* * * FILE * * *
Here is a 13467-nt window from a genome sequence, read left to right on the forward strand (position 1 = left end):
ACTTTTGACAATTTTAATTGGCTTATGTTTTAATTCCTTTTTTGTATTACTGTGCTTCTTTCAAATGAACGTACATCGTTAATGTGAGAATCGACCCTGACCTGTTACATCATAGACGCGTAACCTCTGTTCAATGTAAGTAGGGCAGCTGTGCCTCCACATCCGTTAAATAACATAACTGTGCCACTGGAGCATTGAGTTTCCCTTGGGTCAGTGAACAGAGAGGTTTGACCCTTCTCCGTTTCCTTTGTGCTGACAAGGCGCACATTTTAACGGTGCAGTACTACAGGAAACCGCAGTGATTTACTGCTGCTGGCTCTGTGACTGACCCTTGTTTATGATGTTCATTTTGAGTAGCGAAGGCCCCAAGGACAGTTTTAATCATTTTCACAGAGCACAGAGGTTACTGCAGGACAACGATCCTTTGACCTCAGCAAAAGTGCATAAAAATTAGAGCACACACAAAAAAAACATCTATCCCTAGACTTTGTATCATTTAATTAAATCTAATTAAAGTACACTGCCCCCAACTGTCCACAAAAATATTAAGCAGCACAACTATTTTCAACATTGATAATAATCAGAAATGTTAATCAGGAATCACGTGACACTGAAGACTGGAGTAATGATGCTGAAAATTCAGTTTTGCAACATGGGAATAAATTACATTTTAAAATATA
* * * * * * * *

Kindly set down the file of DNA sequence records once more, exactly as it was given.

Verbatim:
Here is a 13467-nt window from a genome sequence, read left to right on the forward strand (position 1 = left end):
ACTTTTGACAATTTTAATTGGCTTATGTTTTAATTCCTTTTTTGTATTACTGTGCTTCTTTCAAATGAACGTACATCGTTAATGTGAGAATCGACCCTGACCTGTTACATCATAGACGCGTAACCTCTGTTCAATGTAAGTAGGGCAGCTGTGCCTCCACATCCGTTAAATAACATAACTGTGCCACTGGAGCATTGAGTTTCCCTTGGGTCAGTGAACAGAGAGGTTTGACCCTTCTCCGTTTCCTTTGTGCTGACAAGGCGCACATTTTAACGGTGCAGTACTACAGGAAACCGCAGTGATTTACTGCTGCTGGCTCTGTGACTGACCCTTGTTTATGATGTTCATTTTGAGTAGCGAAGGCCCCAAGGACAGTTTTAATCATTTTCACAGAGCACAGAGGTTACTGCAGGACAACGATCCTTTGACCTCAGCAAAAGTGCATAAAAATTAGAGCACACACAAAAAAAACATCTATCCCTAGACTTTGTATCATTTAATTAAATCTAATTAAAGTACACTGCCCCCAACTGTCCACAAAAATATTAAGCAGCACAACTATTTTCAACATTGATAATAATCAGAAATGTTAATCAGGAATCACGTGACACTGAAGACTGGAGTAATGATGCTGAAAATTCAGTTTTGCAACATGGGAATAAATTACATTTTAAAATATA